Travel Light. Wear Simple Clothes. Just Watch.


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“Travel the world and the seven seas/ Everybody’s looking for something.” – Annie Lennox

Eloquent people seem to travel lots. Or maybe travel breeds eloquence. What do you think?

I don’t travel much. Unless you count roundtrip drives to Mooresville, or the trips I’ll take to the mountains for Elise’s games. There’s my annual work trip to someplace tropical every winter. When you travel, you pick up stories, whether it’s in Madrid or Mooresville.

My friend Brittany tells stories of travel abroad and also to the junk yard in the blog Girl Interrupted, and its superb reading. The clarity of scenes she sets? Downright Hemmingwayesque in its delivery.

My friend Britta writes It’s a Britta Bottle. She undertook a life shift to teach in Thailand. Her stories began when she made the choice and influence her writing today. Her adventures inspired this post.

I envy the traveler. I appreciate being a traveler, when I can sustain the days with three pairs of shorts, a laptop, Star Wars socks and a small stack of V-neck T-shirts. The very mindset when I venture from home evokes in me just the right dose of wanderlust.

In wanderlust, there aren’t co-pays or solicitors or busted Polynesian dressing packets in your glove box.

Of markets, pizza joints and home teams

travel 2There’s no shoddy Internet or dishes to wash. There’s a hike to take and directions to ignore. There’s a local grocery store and pizza joints and a home team you know nothing about. The preset buttons on your car radio don’t mean a damn here.

I’ll be a traveler, though. Not a world traveler.

Mooresville. Swannanoa, Roanoke, Augusta, Ga., places like Lakeland, High Point and Brevard. I’ll come to work early. I’ll work hard, extra hard. I’ll leave early and every pocket of my backpack will have just what I need there and I’ll know where to get it.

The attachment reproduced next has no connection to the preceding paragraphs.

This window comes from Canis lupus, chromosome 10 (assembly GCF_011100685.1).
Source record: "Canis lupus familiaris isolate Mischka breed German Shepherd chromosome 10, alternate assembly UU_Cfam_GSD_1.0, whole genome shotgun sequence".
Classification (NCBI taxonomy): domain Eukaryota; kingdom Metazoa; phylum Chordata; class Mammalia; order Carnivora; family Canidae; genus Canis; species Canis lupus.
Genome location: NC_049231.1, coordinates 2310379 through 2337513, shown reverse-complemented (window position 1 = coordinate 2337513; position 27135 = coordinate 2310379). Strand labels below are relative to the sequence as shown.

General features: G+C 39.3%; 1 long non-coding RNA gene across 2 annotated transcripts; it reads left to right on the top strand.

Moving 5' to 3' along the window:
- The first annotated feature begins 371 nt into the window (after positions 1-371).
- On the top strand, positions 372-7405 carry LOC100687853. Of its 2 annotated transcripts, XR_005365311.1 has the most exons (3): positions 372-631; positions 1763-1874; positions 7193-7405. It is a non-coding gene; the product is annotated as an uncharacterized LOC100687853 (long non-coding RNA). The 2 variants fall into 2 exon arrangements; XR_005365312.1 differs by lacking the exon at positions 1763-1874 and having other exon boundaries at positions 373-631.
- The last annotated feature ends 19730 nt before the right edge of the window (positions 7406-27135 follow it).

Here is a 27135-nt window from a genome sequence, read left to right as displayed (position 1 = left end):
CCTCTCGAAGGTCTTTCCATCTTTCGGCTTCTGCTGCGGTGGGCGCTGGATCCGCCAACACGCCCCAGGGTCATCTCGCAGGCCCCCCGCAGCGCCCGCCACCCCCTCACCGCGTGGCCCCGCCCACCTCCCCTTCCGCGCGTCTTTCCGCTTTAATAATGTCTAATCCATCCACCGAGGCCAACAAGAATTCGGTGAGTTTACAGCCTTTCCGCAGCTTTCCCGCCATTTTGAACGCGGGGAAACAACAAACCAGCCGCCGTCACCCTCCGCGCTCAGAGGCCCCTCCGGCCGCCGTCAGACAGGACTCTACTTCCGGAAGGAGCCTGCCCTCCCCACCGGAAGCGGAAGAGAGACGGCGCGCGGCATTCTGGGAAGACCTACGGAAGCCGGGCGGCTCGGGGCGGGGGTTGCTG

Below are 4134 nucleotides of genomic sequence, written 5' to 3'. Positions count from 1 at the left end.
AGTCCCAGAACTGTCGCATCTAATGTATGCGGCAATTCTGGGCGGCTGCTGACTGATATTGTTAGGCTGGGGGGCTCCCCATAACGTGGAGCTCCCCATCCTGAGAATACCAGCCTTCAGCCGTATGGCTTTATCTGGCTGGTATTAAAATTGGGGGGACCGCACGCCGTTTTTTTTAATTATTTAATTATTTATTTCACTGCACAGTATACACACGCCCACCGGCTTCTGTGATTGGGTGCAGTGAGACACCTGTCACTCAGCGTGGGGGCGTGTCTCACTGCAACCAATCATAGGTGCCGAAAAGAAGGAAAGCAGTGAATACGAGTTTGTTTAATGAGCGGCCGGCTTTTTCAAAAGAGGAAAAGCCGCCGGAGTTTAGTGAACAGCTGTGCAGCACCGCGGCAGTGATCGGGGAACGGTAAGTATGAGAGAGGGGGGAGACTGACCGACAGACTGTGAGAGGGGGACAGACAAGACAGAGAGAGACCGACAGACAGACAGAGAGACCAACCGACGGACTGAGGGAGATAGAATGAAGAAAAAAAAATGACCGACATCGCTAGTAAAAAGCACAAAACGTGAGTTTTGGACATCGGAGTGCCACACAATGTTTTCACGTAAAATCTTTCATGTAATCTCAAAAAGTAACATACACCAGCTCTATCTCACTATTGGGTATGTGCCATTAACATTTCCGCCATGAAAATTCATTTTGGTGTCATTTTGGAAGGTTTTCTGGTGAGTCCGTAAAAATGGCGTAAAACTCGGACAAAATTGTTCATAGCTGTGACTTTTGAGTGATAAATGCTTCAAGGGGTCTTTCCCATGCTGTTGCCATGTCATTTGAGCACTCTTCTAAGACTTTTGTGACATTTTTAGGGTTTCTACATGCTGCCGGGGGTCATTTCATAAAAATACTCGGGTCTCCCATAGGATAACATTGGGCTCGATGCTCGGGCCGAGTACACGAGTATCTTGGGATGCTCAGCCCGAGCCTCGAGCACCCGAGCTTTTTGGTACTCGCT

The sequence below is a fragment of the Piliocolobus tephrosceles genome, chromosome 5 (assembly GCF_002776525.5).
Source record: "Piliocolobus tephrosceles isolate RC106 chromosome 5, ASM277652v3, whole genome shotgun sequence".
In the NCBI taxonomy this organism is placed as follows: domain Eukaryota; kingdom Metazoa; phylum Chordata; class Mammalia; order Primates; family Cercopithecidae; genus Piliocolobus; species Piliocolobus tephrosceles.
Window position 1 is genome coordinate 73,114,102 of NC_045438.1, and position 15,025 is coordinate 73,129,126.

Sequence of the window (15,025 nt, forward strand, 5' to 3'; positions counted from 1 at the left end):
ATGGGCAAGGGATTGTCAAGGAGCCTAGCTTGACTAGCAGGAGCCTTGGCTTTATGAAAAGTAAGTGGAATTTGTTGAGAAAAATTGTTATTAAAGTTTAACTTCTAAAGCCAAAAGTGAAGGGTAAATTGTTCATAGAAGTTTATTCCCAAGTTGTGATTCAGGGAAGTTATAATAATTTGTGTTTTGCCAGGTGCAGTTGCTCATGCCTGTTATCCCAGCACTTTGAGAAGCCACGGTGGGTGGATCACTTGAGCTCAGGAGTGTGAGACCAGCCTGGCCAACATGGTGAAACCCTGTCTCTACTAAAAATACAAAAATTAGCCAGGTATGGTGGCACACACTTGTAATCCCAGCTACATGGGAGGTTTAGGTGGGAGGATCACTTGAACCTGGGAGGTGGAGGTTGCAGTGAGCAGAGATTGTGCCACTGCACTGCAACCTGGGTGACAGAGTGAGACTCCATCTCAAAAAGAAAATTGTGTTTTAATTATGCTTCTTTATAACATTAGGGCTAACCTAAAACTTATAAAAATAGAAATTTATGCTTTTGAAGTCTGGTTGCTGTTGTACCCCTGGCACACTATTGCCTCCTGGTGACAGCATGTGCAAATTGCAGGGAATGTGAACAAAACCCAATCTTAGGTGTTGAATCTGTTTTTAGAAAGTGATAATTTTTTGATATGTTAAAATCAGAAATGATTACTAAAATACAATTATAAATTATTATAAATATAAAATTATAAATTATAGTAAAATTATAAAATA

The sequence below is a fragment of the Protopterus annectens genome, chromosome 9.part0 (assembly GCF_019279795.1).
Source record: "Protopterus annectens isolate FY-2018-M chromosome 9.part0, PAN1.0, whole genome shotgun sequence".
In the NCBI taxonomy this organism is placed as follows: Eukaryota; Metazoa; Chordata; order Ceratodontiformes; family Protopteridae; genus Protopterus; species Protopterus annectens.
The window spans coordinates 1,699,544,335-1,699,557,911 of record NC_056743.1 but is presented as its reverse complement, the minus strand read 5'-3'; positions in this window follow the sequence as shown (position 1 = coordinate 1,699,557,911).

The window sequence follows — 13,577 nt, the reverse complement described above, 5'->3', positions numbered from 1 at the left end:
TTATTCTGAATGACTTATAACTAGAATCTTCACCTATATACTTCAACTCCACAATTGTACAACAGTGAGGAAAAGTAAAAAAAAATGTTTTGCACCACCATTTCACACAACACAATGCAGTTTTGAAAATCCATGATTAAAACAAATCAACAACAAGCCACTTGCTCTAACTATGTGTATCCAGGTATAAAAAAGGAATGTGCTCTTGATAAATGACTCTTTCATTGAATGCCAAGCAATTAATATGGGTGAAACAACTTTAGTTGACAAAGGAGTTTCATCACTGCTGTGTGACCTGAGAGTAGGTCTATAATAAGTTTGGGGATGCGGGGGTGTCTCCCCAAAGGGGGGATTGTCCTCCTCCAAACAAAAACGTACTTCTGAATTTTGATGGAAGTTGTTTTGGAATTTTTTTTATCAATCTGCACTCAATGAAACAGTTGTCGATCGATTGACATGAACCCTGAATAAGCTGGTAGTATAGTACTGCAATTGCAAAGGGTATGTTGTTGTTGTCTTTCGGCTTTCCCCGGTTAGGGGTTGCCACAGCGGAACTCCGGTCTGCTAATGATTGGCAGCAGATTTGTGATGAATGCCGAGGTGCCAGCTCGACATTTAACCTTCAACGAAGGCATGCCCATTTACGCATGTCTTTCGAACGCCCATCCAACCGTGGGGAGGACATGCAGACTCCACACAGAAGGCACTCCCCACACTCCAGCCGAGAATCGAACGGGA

My GPS will take me to places I’m not from, and I won’t fit in. I won’t try to.

I’ll travel light. I’ll wear simple clothes and pack an incomplete set of UNO cards and a couple of stormtrooper figures. I’ll drive through places like Enochsville where I hope Gabi won’t break down. I’ll look for McDonald’s but hope for a pizza place I’ve never heard of.

I’ll roll down the windows and eat where there’s free Wi-Fi.

I’ll remember my sunscreen, and I’ll pull my Rockies cap down tight. I’ll stand on sidelines familiar as family and visit fields I’ve never seen before. I’ll see my oldest girl on her mountain campus and watch her younger sister grow with an incredible team.

I’ll write

travel3I’ll make it to the sideline to see the youngest rip shots and create her legend, too.

I’ll lead a troupe of boys I know so little about but whom I can’t wait to see what we’re capable of.

I’ll write. I’ll write because this journey, with pain and hairpin turns and soft landings and uncertainty and the most certain feeling of all.

They come in moments of perfect meditation and a sense that being lost can’t possibly usurp an ounce of the tranquility that builds within me.

Lots of this isn’t going to make much sense to you. I feel like I am traveling, in town, out of it. In the structure I try to frame my day in and in the unexpected turns I readily accept. I’ve never felt so much like the visiting team and also the home team all at once.